The U.S. government taxes its citizens’ and permanent residents’ income. That means that every dollar you earn is essentially reduced by a certain percentage because the federal government takes a portion of it. The percentage rate they take depends on how much money you make. Generally, as your income increases, the percentage of tax that you must pay also increases.
Federal taxes are used to fund various national programs. Income taxes are the federal government’s primary source of revenue. It pays for things like Social Security, Medicare and Medicaid. Other social welfare programs like housing assistance and temporary assistance for families in need are also funded through tax revenues. Taxes also cover things like military costs for defense and education.
Now, you might be asking, “How do I pay federal taxes online?” Keep reading to learn more.
Do I Need to Pay Federal Taxes?
While not everyone is required to file a tax return, most do because they can get tax money returned to them that has been withheld from their paychecks throughout the year, even if they do not owe any additional tax. If you are employed in a traditional W2 job, like most salary and hourly wage positions, your income taxes are generally paid for you by your employer.
By preparing and filing your tax return, you are often asking for your money back because your employer withheld too much; that’s why it’s called a “tax refund.” In fact, nearly 112 million people received tax refunds in 2018. This statistic indicates that most people have already paid all their taxes (and then some) by the end of 2018.
You will only have to pay federal taxes if your employer did not withhold enough funds to cover the taxes you owe. That means you only have to worry about paying your federal taxes online if you owe money to the Internal Revenue Service (IRS) after you prepare your taxes.
How to Pay Federal Taxes Online
Because the IRS is very interested in you paying any taxes that you owe based on your income, they try to make the payment process easy. You can always send in a check to the IRS for the amount you owe, but paying online is often faster and easier. Online payment options are based on how you pay.
Use the IRS’s Direct Pay
Direct Pay allows you to make income tax payments after your taxes have been prepared by using a checking or savings account. You can go to the Direct Pay website and simply click “Make a Payment.” From there, you input information about the payment, such as why you are making it, how you want it applied, and which tax period you are paying. It will also ask for various pieces of identifying information to ensure your payment is credited to your account correctly.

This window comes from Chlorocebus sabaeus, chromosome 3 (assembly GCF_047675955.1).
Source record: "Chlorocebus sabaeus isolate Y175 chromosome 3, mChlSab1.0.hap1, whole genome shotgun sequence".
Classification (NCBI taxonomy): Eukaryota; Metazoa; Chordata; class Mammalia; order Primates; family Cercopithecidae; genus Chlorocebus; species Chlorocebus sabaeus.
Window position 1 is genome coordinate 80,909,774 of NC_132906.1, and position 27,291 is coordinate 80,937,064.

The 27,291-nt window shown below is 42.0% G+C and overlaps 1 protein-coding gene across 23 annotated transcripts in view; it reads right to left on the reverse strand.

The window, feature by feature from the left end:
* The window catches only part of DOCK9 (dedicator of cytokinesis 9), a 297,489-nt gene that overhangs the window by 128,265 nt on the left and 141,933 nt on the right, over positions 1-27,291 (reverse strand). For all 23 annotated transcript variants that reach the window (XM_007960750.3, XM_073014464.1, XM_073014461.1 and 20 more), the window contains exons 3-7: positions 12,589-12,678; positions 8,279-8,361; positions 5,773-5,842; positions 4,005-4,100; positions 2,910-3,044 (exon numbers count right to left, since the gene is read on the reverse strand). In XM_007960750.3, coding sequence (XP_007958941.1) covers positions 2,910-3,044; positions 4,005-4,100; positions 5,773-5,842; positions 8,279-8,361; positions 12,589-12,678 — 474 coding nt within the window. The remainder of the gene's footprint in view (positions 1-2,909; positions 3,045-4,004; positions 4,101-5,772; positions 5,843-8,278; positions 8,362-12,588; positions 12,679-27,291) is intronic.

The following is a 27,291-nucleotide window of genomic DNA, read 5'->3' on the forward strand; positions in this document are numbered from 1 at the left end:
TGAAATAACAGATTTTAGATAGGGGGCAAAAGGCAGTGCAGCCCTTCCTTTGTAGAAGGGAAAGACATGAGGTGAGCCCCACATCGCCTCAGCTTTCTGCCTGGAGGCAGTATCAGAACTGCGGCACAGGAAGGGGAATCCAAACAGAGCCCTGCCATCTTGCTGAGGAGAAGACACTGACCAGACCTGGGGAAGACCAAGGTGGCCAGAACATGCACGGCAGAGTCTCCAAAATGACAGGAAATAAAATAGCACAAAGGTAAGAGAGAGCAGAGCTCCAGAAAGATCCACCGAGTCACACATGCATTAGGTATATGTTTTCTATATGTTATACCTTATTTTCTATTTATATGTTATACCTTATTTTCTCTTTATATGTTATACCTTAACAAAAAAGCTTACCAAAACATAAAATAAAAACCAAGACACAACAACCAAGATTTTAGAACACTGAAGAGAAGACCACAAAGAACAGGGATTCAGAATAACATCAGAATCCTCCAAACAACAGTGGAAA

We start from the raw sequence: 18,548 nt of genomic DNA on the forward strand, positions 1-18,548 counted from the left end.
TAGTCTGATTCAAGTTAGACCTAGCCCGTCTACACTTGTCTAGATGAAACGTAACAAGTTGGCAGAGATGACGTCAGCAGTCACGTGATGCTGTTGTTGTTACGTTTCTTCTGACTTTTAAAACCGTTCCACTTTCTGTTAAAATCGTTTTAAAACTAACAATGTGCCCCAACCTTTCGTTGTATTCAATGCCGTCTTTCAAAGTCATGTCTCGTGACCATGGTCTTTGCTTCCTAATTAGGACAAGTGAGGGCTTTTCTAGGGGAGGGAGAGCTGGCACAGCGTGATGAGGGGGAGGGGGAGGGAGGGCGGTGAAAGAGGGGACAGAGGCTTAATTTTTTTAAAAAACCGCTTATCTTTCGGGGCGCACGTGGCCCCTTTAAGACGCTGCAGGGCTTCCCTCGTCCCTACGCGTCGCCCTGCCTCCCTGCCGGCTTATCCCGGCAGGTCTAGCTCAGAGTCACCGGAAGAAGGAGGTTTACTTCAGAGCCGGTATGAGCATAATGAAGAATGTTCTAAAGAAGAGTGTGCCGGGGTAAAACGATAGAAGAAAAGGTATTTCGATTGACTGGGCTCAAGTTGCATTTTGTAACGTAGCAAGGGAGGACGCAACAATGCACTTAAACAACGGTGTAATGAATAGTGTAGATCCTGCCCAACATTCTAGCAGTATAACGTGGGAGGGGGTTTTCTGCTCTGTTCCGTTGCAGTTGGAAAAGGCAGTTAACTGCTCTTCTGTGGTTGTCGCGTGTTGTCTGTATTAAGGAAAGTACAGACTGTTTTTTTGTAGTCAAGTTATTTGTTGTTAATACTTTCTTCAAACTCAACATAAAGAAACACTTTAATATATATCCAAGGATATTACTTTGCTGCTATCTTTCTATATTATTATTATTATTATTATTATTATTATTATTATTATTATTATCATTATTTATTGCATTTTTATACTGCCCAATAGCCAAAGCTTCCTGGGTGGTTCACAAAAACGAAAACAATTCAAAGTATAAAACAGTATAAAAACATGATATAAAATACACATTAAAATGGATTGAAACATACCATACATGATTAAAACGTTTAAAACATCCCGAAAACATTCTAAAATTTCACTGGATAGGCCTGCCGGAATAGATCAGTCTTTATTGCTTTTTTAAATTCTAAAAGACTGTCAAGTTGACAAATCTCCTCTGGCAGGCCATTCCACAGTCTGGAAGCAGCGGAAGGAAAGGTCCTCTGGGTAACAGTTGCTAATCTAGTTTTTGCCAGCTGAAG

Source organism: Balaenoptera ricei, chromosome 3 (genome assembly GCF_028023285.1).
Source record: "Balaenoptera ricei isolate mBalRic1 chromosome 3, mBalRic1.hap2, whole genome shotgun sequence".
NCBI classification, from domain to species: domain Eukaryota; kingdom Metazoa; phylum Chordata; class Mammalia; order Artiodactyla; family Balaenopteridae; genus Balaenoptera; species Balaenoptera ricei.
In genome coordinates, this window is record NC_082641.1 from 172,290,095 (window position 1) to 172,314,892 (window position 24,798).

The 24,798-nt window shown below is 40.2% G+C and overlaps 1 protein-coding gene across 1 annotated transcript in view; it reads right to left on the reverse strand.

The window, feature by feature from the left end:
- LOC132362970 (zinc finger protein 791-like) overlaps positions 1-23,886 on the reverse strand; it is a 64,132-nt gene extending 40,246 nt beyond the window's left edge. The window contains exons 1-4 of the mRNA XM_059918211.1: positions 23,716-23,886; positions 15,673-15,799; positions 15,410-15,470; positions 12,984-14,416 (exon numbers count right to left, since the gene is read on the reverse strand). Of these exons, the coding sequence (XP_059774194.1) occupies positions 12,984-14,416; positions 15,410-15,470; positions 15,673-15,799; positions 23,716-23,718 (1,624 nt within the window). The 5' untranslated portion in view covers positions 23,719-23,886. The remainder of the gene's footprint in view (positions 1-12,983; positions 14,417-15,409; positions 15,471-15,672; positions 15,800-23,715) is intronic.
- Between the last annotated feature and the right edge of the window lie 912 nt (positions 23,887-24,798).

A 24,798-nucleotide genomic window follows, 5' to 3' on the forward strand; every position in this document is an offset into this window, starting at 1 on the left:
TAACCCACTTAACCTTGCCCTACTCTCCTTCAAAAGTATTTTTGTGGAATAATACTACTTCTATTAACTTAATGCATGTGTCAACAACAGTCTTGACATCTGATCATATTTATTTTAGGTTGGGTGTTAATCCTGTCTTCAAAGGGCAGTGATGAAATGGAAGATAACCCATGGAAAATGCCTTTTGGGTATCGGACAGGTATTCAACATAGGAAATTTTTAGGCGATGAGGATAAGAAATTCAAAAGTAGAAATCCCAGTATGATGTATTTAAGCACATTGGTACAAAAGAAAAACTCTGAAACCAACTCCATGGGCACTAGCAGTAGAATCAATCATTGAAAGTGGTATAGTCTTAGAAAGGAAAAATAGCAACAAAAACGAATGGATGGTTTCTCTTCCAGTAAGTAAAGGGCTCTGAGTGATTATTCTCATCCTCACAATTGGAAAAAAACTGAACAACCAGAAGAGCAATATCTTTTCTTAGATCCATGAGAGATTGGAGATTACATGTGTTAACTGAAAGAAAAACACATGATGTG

Use a Credit or Debit Card
The IRS also accepts credit or debit card payments online. However, you must use a specific e-filing service to take advantage of this payment option, such as through TurboTax or FileYourTaxes.com. You will also be charged a convenience fee to make a payment using this method.
Create an Installment Agreement
You can also work with the IRS to create an installment payment plan that can be paid online through Direct Pay. The IRS has an Online Payment Agreement tool you can use to see if you qualify to make payments on your tax obligations. It will also walk you through how to make these payments once your payment plan is approved and processed.
How Do I Know How Much to Pay?
Unfortunately, you cannot simply pay the IRS whatever you want, and they generally will not send you a bill (unless you are behind on filing your taxes and they have estimated your tax obligations, along with penalties and interest). Instead, you need to go through the work of preparing your tax return yourself or having a professional complete your return. Only then will you know how much tax you owe.
You can sometimes estimate your tax obligations if you know basic information, such as:
- Your income
- Whether you will take the standard deduction or use an itemized deduction
- Any other deductions you would qualify to receive
- Any credits you are entitled to get
- Any adjustments to your income that should be considered
For example, if you know you have a salary of $50,000, you are a single person, you will take the standard deduction, and that you are not entitled to any deductions or credits, estimating your tax obligations is fairly straightforward. However, if your tax situation is more complicated, you likely will not know how much you owe until you explore all of your deductions and credits and take every adjustment you can.
Income taxes use the following tax brackets and rates for 2019. These rates are periodically adjusted, so they may vary from year to year.
The example above included a single person earning $50,000 who uses the standard deduction. If they have no credits, additional deductions or adjustments, then their taxable income is $38,000. That puts them in the 12% tax bracket rather than the 22% tax bracket.
Those deductions are important because they can lower your tax obligations, so use them to your full advantage. Without the standard deduction in our example, the taxpayer would have had to pay $11,000 in taxes, but the standard deduction means they only have to pay $4,560.
The amount you pay at the end of the tax year is also offset by the payments you have made throughout the year, usually through your employer. You need to check your W2 to see how much those payments have been under most circumstances.
Keeping Good Records of Tax Payments
When you make any kind of tax payment, you should keep a record of it (receipt or otherwise). If you write a check, keep the carbon copy. If you make an online payment using Direct Pay or by credit card, keep the receipt that the IRS provides to you. The IRS recommends that you keep some records forever, but you should retain most records for at least three years.
However, the IRS has six years to dispute the amount you have paid or to make a claim that you have not paid. As a result, it is a good idea to keep all your tax payment records for seven years. That way, you can prove to the IRS that you made the payment even if they applied the payment incorrectly, or a different error occurred.
Many people have already paid their taxes throughout the year and only file their tax return to get their refund. However, when you owe taxes, paying online may be a good idea. Be sure to go through the process of preparing your tax return first so you know how much you should pay. Once you have made a payment, keep a record of the payment so you can prove that you made the payment later if necessary.